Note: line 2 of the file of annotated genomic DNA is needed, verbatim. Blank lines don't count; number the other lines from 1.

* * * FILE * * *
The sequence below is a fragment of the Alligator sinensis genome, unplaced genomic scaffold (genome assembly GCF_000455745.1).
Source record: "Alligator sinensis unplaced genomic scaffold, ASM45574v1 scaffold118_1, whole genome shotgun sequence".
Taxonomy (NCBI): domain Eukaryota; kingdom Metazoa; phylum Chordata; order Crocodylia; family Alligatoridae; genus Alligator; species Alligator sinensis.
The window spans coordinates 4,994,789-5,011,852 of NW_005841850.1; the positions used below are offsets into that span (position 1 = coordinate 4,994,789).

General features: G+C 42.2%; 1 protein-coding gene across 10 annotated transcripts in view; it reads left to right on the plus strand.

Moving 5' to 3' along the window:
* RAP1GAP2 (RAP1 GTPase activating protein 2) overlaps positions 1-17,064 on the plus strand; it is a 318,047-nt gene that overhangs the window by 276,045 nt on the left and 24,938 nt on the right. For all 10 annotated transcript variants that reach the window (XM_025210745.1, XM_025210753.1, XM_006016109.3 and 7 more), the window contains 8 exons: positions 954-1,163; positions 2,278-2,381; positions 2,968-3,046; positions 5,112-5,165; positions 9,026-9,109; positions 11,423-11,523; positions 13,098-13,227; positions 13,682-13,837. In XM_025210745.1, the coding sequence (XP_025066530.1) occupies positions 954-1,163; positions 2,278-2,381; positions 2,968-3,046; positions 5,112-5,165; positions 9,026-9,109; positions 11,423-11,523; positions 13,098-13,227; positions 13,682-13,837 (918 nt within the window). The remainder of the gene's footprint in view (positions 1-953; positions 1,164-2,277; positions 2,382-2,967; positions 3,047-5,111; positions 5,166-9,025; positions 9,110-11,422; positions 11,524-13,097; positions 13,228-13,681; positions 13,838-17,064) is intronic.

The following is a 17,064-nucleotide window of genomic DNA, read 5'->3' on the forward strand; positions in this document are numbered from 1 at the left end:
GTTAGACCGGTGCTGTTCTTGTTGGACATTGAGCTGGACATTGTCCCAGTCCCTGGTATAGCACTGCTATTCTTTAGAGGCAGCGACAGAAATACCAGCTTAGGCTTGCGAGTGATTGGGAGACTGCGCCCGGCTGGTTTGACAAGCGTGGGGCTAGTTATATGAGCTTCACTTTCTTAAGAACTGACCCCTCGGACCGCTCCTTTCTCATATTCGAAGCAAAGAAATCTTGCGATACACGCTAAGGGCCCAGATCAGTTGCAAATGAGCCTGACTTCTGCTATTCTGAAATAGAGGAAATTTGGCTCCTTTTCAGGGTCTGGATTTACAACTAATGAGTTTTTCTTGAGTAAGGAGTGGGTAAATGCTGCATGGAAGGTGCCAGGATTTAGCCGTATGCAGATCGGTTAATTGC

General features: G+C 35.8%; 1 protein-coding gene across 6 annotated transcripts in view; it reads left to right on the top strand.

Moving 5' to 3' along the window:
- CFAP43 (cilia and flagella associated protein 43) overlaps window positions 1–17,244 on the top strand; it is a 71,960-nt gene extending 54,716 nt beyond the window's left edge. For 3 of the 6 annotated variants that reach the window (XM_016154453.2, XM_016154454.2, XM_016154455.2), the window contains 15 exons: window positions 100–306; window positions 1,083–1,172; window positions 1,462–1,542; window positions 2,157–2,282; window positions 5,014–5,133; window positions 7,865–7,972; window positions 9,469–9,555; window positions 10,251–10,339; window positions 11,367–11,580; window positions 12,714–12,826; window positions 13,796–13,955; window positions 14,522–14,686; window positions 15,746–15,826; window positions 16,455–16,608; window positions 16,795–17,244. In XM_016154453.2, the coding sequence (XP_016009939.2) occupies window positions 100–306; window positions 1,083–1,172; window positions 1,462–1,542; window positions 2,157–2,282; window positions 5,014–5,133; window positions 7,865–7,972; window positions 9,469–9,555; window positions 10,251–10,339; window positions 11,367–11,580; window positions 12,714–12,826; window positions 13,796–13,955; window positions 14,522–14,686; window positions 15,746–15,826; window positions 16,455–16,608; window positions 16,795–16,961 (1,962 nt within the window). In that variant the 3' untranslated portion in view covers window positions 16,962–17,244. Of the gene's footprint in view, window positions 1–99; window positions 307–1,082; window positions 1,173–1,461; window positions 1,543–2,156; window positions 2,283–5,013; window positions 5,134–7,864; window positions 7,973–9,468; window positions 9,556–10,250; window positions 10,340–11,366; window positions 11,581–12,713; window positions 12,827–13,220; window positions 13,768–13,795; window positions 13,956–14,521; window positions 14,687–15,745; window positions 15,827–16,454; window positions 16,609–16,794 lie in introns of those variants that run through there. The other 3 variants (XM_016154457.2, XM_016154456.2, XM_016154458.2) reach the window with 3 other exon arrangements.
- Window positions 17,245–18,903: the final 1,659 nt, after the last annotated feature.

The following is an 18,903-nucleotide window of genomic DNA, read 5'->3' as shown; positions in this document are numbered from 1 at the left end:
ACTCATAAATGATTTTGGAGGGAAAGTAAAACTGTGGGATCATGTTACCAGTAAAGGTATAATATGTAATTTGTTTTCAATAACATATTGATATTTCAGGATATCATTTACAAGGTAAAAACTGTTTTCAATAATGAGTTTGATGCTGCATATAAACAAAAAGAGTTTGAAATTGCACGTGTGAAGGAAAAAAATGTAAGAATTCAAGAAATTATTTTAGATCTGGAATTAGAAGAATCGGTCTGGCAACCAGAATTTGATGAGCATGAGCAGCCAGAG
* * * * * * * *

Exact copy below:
Source record: "Alligator sinensis unplaced genomic scaffold, ASM45574v1 scaffold118_1, whole genome shotgun sequence".